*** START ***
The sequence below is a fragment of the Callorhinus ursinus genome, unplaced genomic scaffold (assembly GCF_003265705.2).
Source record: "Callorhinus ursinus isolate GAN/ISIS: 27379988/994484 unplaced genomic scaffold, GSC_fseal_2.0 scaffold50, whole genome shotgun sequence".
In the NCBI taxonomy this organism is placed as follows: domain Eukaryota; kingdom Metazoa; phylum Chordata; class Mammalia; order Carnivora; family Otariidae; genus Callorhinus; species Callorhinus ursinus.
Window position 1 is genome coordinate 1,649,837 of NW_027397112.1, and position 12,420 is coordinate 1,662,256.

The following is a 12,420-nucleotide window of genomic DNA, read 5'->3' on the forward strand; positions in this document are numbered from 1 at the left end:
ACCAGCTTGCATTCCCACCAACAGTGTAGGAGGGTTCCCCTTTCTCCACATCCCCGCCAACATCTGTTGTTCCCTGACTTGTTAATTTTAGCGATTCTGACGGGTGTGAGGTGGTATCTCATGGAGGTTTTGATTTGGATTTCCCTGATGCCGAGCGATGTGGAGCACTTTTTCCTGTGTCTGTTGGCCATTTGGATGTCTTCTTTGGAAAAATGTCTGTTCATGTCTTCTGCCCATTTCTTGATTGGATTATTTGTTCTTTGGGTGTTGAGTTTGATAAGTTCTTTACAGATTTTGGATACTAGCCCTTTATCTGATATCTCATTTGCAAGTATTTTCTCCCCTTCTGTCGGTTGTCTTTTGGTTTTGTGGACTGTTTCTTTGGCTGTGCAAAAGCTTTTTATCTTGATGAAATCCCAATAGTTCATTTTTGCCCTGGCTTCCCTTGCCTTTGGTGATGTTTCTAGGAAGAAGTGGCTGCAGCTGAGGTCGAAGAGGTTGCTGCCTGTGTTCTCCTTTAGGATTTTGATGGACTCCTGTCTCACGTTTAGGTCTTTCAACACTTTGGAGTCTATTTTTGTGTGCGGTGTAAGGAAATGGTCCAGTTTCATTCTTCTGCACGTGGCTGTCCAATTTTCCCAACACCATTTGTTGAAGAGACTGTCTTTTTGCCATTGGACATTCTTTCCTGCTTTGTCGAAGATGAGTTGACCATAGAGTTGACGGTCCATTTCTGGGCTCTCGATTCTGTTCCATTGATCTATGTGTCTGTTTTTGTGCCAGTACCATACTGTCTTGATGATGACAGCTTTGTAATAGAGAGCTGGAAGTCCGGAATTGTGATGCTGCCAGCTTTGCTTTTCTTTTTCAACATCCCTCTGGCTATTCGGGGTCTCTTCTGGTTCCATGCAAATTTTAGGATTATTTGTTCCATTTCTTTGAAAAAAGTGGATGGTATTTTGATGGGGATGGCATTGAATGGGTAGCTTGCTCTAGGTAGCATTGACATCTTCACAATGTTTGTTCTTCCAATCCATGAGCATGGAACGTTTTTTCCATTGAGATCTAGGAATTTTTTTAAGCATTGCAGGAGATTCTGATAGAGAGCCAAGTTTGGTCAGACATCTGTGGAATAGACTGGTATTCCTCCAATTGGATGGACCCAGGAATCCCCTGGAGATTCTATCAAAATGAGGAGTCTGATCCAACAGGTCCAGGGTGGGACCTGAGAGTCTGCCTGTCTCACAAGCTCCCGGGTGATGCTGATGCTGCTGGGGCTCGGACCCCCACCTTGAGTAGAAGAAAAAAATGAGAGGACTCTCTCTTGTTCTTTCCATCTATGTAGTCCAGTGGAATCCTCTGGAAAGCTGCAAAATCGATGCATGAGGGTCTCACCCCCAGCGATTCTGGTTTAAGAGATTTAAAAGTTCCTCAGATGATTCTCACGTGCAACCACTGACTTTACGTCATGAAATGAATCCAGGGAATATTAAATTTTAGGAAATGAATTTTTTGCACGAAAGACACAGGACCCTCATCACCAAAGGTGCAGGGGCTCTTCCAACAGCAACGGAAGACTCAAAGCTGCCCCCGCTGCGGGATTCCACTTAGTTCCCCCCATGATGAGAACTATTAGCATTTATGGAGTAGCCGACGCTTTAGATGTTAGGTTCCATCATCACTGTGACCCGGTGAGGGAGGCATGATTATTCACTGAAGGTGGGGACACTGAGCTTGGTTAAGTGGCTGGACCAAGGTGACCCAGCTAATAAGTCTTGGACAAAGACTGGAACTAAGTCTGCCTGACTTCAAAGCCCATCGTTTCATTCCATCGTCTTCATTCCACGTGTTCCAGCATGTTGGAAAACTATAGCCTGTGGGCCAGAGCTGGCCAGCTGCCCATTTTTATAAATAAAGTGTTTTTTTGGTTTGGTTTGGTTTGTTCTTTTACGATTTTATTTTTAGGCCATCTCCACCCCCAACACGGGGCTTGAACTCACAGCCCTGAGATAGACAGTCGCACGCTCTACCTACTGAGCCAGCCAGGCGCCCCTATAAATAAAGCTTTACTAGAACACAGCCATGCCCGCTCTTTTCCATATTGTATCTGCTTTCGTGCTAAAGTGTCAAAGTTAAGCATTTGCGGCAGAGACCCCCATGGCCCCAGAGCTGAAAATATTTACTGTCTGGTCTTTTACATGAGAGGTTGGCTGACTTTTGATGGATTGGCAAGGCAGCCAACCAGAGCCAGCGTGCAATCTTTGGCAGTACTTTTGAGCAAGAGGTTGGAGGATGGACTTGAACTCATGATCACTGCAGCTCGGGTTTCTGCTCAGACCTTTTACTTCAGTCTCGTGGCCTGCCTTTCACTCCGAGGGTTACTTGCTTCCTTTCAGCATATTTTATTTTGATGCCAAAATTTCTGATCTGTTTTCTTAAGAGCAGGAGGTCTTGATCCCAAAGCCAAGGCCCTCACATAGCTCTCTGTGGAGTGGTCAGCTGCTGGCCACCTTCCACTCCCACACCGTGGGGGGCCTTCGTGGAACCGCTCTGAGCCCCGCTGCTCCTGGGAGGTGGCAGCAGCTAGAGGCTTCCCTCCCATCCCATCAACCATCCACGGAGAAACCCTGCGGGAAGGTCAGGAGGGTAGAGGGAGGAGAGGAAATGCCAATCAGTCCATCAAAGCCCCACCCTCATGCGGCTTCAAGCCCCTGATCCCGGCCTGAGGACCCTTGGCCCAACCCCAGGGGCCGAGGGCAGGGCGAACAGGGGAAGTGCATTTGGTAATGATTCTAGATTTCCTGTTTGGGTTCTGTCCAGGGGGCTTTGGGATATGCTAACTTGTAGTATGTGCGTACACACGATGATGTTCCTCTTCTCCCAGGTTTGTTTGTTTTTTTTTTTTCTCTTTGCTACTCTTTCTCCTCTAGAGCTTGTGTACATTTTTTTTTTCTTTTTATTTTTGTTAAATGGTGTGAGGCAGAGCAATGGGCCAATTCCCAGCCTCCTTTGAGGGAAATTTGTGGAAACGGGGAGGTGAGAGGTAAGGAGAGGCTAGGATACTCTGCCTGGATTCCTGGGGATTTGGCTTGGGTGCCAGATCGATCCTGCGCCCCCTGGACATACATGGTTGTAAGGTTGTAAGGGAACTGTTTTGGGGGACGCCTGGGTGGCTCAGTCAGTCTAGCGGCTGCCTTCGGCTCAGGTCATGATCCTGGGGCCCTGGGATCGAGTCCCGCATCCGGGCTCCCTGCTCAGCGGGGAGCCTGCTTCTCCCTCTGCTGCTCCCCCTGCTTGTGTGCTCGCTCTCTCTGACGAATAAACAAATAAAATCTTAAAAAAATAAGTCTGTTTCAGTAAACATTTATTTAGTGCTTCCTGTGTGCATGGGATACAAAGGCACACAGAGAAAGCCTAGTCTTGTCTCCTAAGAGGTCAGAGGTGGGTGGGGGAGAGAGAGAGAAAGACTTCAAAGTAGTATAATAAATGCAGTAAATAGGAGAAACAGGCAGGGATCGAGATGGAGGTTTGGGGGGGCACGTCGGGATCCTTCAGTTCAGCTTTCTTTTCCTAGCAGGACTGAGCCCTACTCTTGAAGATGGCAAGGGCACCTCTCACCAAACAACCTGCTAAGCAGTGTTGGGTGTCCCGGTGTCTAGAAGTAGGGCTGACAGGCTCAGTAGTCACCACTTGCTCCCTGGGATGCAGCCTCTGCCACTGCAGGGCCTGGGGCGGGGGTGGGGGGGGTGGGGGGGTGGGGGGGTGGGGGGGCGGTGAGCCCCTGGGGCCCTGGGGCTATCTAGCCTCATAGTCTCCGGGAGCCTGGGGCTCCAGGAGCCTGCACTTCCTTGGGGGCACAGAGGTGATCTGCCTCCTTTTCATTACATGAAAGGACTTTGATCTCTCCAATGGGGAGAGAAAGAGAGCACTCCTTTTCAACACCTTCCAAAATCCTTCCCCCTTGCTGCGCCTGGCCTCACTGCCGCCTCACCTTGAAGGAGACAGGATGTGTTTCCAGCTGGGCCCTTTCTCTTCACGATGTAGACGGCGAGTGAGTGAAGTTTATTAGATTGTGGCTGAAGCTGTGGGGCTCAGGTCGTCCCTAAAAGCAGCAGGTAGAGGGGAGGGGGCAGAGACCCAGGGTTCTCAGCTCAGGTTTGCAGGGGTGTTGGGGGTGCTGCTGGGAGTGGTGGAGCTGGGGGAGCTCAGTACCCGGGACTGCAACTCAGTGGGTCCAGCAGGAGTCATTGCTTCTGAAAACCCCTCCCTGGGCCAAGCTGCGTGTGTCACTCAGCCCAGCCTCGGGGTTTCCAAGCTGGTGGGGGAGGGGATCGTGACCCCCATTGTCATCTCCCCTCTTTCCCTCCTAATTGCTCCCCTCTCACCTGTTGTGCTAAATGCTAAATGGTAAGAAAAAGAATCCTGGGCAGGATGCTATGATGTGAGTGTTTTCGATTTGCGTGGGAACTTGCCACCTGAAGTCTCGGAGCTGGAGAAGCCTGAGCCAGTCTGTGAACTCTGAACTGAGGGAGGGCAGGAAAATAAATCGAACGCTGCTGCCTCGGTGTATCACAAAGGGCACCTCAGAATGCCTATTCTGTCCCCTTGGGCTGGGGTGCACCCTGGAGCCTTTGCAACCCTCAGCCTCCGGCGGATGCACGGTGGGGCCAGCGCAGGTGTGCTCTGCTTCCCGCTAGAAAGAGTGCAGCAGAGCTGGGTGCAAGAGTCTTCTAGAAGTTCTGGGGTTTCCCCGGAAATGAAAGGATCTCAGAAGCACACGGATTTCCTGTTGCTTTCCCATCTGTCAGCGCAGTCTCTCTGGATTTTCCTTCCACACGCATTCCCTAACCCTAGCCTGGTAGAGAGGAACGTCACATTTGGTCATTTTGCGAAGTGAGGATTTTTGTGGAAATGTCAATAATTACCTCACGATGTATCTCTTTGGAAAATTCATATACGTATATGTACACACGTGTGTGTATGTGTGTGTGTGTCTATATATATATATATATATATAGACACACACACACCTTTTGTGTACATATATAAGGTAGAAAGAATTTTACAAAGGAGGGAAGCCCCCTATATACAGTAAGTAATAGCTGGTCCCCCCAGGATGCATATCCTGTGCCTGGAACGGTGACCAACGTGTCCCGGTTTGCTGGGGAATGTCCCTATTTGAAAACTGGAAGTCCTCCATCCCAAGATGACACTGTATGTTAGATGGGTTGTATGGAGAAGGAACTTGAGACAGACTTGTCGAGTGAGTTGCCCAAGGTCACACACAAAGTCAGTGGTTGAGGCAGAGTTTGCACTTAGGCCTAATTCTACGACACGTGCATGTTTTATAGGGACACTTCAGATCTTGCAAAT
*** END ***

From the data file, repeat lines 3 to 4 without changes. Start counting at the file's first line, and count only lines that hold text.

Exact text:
In the NCBI taxonomy this organism is placed as follows: domain Eukaryota; kingdom Metazoa; phylum Chordata; class Mammalia; order Carnivora; family Otariidae; genus Callorhinus; species Callorhinus ursinus.
Window position 1 is genome coordinate 1,649,837 of NW_027397112.1, and position 12,420 is coordinate 1,662,256.